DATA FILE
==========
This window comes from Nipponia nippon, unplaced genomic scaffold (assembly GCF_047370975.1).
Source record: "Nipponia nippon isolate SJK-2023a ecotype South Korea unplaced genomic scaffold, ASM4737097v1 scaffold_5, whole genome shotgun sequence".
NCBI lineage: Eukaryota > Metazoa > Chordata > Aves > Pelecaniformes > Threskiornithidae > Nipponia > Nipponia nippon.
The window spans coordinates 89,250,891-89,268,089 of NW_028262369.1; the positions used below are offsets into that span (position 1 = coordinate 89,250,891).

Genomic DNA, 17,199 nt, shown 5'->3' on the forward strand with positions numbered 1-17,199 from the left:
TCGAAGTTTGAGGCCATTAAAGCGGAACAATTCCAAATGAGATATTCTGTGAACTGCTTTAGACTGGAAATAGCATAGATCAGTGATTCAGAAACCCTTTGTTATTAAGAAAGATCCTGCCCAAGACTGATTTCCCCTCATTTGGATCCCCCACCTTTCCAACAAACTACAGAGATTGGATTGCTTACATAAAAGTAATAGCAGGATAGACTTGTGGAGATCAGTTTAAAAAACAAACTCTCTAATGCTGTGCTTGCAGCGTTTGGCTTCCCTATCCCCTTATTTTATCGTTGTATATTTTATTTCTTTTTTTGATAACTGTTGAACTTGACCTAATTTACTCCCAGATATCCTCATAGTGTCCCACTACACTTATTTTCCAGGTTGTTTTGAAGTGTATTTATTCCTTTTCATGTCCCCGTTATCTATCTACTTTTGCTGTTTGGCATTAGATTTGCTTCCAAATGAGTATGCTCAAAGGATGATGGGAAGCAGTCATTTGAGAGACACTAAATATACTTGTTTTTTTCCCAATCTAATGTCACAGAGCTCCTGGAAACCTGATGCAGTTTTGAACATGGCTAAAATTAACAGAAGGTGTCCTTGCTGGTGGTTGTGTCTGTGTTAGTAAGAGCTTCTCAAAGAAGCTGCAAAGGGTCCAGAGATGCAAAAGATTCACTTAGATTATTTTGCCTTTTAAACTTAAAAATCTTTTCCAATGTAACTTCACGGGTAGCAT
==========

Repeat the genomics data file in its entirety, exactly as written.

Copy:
This window comes from Nipponia nippon, unplaced genomic scaffold (assembly GCF_047370975.1).
Source record: "Nipponia nippon isolate SJK-2023a ecotype South Korea unplaced genomic scaffold, ASM4737097v1 scaffold_5, whole genome shotgun sequence".
NCBI lineage: Eukaryota > Metazoa > Chordata > Aves > Pelecaniformes > Threskiornithidae > Nipponia > Nipponia nippon.
The window spans coordinates 89,250,891-89,268,089 of NW_028262369.1; the positions used below are offsets into that span (position 1 = coordinate 89,250,891).

Genomic DNA, 17,199 nt, shown 5'->3' on the forward strand with positions numbered 1-17,199 from the left:
TCGAAGTTTGAGGCCATTAAAGCGGAACAATTCCAAATGAGATATTCTGTGAACTGCTTTAGACTGGAAATAGCATAGATCAGTGATTCAGAAACCCTTTGTTATTAAGAAAGATCCTGCCCAAGACTGATTTCCCCTCATTTGGATCCCCCACCTTTCCAACAAACTACAGAGATTGGATTGCTTACATAAAAGTAATAGCAGGATAGACTTGTGGAGATCAGTTTAAAAAACAAACTCTCTAATGCTGTGCTTGCAGCGTTTGGCTTCCCTATCCCCTTATTTTATCGTTGTATATTTTATTTCTTTTTTTGATAACTGTTGAACTTGACCTAATTTACTCCCAGATATCCTCATAGTGTCCCACTACACTTATTTTCCAGGTTGTTTTGAAGTGTATTTATTCCTTTTCATGTCCCCGTTATCTATCTACTTTTGCTGTTTGGCATTAGATTTGCTTCCAAATGAGTATGCTCAAAGGATGATGGGAAGCAGTCATTTGAGAGACACTAAATATACTTGTTTTTTTCCCAATCTAATGTCACAGAGCTCCTGGAAACCTGATGCAGTTTTGAACATGGCTAAAATTAACAGAAGGTGTCCTTGCTGGTGGTTGTGTCTGTGTTAGTAAGAGCTTCTCAAAGAAGCTGCAAAGGGTCCAGAGATGCAAAAGATTCACTTAGATTATTTTGCCTTTTAAACTTAAAAATCTTTTCCAATGTAACTTCACGGGTAGCAT